That type of cultivation outdoors is what sequesters carbon. It’s just an example. There are lots of different ways to be a regenerative farmer. But that’s how I do it. And I believe that produces the best quality harvest, no matter what your harvest is. I feel it’s great for our tomatoes, our hemp, our basil, whatever.
And there is also a lot of research out there that I talk about the book—stats out there about how much carbon could be sequestered if we were to build an inch more of topsoil on all existing agricultural lands. It’s staggering how much carbon we can sequester just by doing practices that make better products. And the only resistance to this is that when the mass, anonymous world economy happened—where everything was traded on pieces of stock paper—the idea quickly became just get rich quick and run. And so there’s a mentality in agriculture and in much of our economy of: maximize output production return—or in the case of forming products yield—as you can right out of the gate. And let future generations worry about the herbicide runoff into the water table or whatever.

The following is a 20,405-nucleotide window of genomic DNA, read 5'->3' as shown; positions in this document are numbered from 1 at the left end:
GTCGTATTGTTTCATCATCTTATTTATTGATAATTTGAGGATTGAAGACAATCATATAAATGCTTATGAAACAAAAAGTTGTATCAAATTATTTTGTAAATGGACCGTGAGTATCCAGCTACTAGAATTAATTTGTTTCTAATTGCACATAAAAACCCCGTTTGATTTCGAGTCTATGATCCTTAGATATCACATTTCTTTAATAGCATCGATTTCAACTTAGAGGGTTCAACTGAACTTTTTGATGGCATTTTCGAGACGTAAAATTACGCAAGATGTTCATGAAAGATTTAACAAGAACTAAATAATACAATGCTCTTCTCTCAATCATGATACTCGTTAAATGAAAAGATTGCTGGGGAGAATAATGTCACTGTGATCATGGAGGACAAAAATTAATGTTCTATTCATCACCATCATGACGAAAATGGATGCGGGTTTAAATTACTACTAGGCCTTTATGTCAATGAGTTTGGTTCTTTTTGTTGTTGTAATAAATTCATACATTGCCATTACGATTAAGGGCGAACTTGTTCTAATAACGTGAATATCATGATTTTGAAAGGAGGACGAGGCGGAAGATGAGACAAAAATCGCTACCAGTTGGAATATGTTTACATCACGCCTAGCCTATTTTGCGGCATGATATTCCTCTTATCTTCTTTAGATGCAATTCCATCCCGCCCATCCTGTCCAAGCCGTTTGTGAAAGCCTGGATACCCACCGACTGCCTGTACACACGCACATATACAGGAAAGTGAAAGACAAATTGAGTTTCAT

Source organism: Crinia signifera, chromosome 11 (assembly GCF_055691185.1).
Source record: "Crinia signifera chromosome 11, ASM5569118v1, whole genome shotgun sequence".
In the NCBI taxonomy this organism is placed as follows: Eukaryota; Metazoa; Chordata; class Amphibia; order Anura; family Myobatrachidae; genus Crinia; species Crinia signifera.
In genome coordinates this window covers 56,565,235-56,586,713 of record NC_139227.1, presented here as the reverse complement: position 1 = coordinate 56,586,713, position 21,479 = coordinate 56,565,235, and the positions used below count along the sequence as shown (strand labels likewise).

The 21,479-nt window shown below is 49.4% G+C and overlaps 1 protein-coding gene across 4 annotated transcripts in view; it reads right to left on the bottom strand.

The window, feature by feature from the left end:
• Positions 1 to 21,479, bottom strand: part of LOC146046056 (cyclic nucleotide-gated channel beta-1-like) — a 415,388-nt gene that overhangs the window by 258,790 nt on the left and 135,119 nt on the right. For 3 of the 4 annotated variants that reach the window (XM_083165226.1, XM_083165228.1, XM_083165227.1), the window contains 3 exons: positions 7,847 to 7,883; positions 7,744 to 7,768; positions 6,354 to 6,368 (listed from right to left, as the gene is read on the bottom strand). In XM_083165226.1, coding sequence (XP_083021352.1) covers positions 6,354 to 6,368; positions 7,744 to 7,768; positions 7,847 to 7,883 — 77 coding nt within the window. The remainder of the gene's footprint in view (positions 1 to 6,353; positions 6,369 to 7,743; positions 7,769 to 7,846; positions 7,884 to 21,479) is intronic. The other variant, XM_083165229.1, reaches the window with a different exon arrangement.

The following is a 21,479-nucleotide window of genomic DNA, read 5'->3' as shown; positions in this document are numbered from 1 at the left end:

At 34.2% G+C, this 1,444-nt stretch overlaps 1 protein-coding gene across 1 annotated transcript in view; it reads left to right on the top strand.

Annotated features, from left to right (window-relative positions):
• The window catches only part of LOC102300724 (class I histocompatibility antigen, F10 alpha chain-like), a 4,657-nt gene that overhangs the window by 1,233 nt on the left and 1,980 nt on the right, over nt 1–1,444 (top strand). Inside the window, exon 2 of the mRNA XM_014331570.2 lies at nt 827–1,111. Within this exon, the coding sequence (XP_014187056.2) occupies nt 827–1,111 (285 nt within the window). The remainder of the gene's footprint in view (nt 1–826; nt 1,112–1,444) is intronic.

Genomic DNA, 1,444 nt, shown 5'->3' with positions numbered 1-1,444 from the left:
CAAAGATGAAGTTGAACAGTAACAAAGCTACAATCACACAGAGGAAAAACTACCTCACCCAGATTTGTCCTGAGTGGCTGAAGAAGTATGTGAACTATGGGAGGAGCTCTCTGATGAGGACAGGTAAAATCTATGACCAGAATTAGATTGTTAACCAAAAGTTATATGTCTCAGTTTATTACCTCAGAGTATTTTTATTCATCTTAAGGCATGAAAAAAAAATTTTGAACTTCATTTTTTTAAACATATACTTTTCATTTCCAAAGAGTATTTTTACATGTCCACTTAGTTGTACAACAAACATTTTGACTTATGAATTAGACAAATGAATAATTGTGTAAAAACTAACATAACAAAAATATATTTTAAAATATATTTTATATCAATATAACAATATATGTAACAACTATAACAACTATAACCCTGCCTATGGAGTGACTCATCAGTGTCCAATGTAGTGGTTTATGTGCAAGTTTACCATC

And yeah. Sure, it makes for a really yucky tasting broccoli with fewer nutrients and less bioavailability, but you know, we’ve got to try to make some money here, right?
So you could do that. You could go to the supermarket and get super cheap broccoli that’s poisoned intensively, or you grow your own broccoli, or get it from your local organic farmers market or CSA or food co-op. And it’s win-win. You’re getting higher quality, better-tasting broccoli with more nutrients, keeping your family healthier from supporting a local farmer who is actually sequestering carbon so that your kids and grandkids have a more livable climate.